Built Review
Canadian AFV decals
Canadian AFV decals
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by: Tom Cromwell [ BARKINGDIGGER ]


Canadian armoured forces made up a significant part of Britain’s fighting strength in WWII, but their markings have been under-represented in model kits. Several after-market makers have offered vehicle sets or specific marking components, but this new sheet from Decalcomaniacs offers a one-stop shop of basic markings for a wide range of Canadian vehicles in various units.

As a dominion within the British Empire at the time the Canadian forces used the British system of markings. This meant a War Department census number on each side of the vehicle (and sometimes other locations too), a Formation sign and Arm-of-Service flash at front and rear, and geometric Squadron signs on turret sides. In addition vehicles might have nicknames, bridge-classification plates on the front, air-recognition symbols on top, and the red-white-red RAC recognition flash often seen on tank hulls.


Sealed within a zip-lock bag is a single 8”x5” decal sheet crammed with markings, and two pages of notes on units and vehicle types. Suffice it to say that many WWII Canadian units can be modelled from the combinations of Formation signs and AoS flashes. And in many cases you could cover several vehicles of each combo, and a couple-dozen different vehicles of differing units. However, the sheet does not contain all the necessary markings for typical vehicles and should be used in conjunction with other decals (air-recognition symbols, bridging plates, etc) to complete a model based on reference photos.

The sheet has four marking elements: AoS flashes, Formation signs, War Dept census numbers, and squadron symbols. All come as pairs, and in the case of Formation signs you get two, three, or even six pairs. I was pleased to see the Formation signs use the correct WWII-era maple leaf rather than the later one incorrectly seen in some AM markings.

Formation signs include:
• 1st Canadian Army Tank Brigade (later Armoured Brigade) (6 vehicles)
• 2nd Canadian Army Tank Brigade (later Armoured Brigade) (6 vehicles)
• 3rd Canadian Army Tank Brigade (3 vehicles)
• 4th Canadian Armoured Division (6 vehicles)
• 5th Canadian Armoured Division (6 vehicles)
• 1st Canadian Corps (2 vehicles)
• 2nd Canadian Corps (2 vehicles)
• 1st Canadian Army (2 vehicles)
• 1st Canadian Infantry Division (2 vehicles)
• 2nd Canadian Infantry Division (2 vehicles)
• 3rd Canadian Infantry Division (2 vehicles)
• 79th Armoured Division (3 vehicles)

Arm-of-Service flashes include:
• two vehicles’-worth of red Armoured Brigade regiments (50 – HQ, 51 - senior regimentt, 52 – second-senior regiment, 53 – junior regiment)
• one vehicle’s-worth of red 50, 51, 52, 53 with white bar
• two vehicles’-worth of green infantry regiment (60, 61, 62, 63)
• an assortment of green-over-blue recce regiments
• one vehicle’s-worth of blue-over-brown tank regiment flashes for Dieppe and Italy

Interesting oddities include one set of green-over-blue 157, the AoS for 79th AD Kangaroos in Northwest Europe.

Census numbers are given as pairs, with a mix of CT- and T-numbers for tanks and F- for other armoured vehicles. The data sheets don’t say what vehicles they go with, and my own references did not match any of them. Purists may want to check out the two reference books listed on the sheets.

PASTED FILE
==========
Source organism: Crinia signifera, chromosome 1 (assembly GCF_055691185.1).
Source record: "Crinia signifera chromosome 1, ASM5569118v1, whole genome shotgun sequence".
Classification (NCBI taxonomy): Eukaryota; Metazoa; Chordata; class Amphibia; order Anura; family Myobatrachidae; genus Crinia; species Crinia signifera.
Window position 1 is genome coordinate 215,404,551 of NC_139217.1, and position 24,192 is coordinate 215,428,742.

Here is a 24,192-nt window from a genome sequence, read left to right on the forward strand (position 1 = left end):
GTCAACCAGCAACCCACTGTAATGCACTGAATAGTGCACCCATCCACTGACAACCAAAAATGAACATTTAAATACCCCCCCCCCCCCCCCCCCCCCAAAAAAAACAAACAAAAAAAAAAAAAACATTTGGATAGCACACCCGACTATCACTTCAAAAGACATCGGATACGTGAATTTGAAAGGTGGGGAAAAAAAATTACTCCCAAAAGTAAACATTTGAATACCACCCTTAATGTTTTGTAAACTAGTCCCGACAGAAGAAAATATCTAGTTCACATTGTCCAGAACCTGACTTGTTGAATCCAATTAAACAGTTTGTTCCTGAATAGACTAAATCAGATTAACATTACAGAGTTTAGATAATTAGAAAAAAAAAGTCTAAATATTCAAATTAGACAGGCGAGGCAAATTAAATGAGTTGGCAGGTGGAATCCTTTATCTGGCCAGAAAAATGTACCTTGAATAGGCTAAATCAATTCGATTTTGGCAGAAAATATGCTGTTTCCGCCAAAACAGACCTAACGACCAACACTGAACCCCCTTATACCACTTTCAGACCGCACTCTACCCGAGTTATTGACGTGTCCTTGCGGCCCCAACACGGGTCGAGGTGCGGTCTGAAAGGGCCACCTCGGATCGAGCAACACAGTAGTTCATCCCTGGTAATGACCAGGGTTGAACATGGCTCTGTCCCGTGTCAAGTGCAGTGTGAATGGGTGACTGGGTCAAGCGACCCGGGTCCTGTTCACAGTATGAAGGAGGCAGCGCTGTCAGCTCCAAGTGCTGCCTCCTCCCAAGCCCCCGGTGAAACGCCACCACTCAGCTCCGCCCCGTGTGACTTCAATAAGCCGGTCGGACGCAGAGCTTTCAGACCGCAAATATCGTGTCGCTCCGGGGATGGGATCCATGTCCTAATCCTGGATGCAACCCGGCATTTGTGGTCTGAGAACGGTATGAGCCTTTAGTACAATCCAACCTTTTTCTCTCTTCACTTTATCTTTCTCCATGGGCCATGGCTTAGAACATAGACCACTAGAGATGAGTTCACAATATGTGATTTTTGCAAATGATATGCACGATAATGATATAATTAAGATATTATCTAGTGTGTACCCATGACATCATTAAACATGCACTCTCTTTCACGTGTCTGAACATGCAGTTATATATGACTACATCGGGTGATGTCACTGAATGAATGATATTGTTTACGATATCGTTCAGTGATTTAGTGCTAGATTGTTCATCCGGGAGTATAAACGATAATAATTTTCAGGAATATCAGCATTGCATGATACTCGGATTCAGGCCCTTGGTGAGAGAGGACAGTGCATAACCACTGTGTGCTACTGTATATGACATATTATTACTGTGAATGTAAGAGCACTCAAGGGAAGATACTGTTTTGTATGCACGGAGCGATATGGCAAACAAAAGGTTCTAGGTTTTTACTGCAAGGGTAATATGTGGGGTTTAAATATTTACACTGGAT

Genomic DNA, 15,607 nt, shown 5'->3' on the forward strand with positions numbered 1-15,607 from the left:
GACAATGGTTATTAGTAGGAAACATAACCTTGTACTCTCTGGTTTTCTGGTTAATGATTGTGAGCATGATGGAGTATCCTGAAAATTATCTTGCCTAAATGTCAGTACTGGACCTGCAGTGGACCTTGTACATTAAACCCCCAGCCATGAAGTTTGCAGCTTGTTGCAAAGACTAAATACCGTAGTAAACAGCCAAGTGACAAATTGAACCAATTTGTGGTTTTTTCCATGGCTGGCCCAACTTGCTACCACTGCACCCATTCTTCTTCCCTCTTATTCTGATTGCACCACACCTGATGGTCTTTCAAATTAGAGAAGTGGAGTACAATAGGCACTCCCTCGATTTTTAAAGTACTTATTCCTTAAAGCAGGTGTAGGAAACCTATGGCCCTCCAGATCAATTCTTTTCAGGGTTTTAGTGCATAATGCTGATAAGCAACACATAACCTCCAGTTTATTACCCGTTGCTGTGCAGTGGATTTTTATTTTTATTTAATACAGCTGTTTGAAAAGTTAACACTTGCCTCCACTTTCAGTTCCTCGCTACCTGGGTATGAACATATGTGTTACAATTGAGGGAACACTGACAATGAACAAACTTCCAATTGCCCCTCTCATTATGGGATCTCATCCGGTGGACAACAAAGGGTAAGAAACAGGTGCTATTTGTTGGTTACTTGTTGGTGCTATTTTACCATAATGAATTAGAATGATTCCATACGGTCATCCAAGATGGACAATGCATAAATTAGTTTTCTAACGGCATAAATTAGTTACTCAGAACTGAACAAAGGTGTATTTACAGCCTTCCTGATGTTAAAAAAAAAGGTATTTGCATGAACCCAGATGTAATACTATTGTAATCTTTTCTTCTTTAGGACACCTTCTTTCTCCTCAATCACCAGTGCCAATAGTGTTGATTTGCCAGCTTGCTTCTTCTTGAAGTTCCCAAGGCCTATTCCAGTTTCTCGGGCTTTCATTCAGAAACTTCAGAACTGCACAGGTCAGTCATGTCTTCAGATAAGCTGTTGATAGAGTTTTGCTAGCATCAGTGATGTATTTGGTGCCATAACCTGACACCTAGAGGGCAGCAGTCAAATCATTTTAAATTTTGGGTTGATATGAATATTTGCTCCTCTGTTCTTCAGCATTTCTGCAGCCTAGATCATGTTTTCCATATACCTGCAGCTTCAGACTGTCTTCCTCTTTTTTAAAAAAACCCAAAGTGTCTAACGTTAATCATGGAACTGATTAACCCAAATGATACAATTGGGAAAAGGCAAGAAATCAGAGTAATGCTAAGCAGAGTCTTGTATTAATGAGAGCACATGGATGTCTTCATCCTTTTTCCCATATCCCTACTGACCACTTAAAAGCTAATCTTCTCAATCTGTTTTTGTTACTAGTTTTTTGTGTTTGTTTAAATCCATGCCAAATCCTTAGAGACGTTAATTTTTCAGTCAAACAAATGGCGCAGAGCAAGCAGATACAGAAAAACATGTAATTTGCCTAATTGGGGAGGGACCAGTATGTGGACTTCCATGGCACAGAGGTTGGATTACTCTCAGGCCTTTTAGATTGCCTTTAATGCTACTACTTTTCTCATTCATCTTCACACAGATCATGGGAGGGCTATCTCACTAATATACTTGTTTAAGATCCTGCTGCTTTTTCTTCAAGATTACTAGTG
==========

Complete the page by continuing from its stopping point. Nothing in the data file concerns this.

Finally there are three sets of geometric squadron markings – in red, yellow, and blue. These correspond to senior, second-senior, and junior regiments. Each set has diamonds (HQ Squadron), triangles (A Squadron), squares (B Squadron), and circles (C Squadron) sized for use on turret sides. Oddly there are no white ones (Recce & “special” regiments), and since many photos show only a half-sized marking on the hull rear later in the war it is unfortunate that no small ones are provided.

On the Decalcomaniacs website Georg states that he uses an ALPS “dry ink” printer to create his decals – a technique that appeared in the model railroad hobby in the late 1990s. Some of the markings are a little grainy owing to the way they are printed. Normally a kit-supplied decal is silk-screen printed from thick inks of solid colours. With an ALPS printer the colours are made up from dots of cyan, yellow, magenta, and black just as with an ink-jet document printed on a home printer, so each decal needs to sit on a solid patch of white ink to get the right effect. (Try printing something on coloured paper at home and see how the lack of white background affects the colours!) This is ok, but it means if the white is out of register even a tiny fraction, you’ll see it peek out around the edges of the coloured parts of the decal. On my review set the white was low and left a fraction of a millimetre, as will be seen in the Formation sign I tested. I left it that way to show the issue, but trimmed the left side of the red AoS decal to remove this white edging. (I thought I’d also trimmed the bottom of the AoS flash, but didn’t do it tightly enough…) The white WD number of course wasn’t affected. The other effect of the mixed-dot colour method is that most colours come out rather grainy if inspected close-up (like the “gold” maple leaves), and complex detail can appear blurred. Again, white markings are not affected by this blurring.


The “proof” of a decal is in the using, so to speak. To test them I needed a model – enter a surplus Sherman transmission with its cast texture and raised casting numbers. I prepped this tranny with a coat of Tamiya Olive Drab followed by a coat of Micro Gloss, all run through my airbrush. Once it was dry I applied three test decals. First up was a Formation sign as normally placed on the left side (from the crew’s perspective), then an AoS flash in the form of red square with white “53”, and finally a random War Dept census number to test out the clear carrier film under the white numbers. In each case I applied some Micro Sol, then the decal, patted it dry with a tissue, and then added Micro Set.

These decals are printed on a solid 8x5” sheet of film, effectively creating one giant decal. I normally cut each marking close on three sides to eliminate excess clear film, and leave the fourth with some extra space for my locking tweezers. Before I dip them in water I carefully cut along this fourth side very lightly – enough to slice the film, but not enough to go all the way through the paper backing.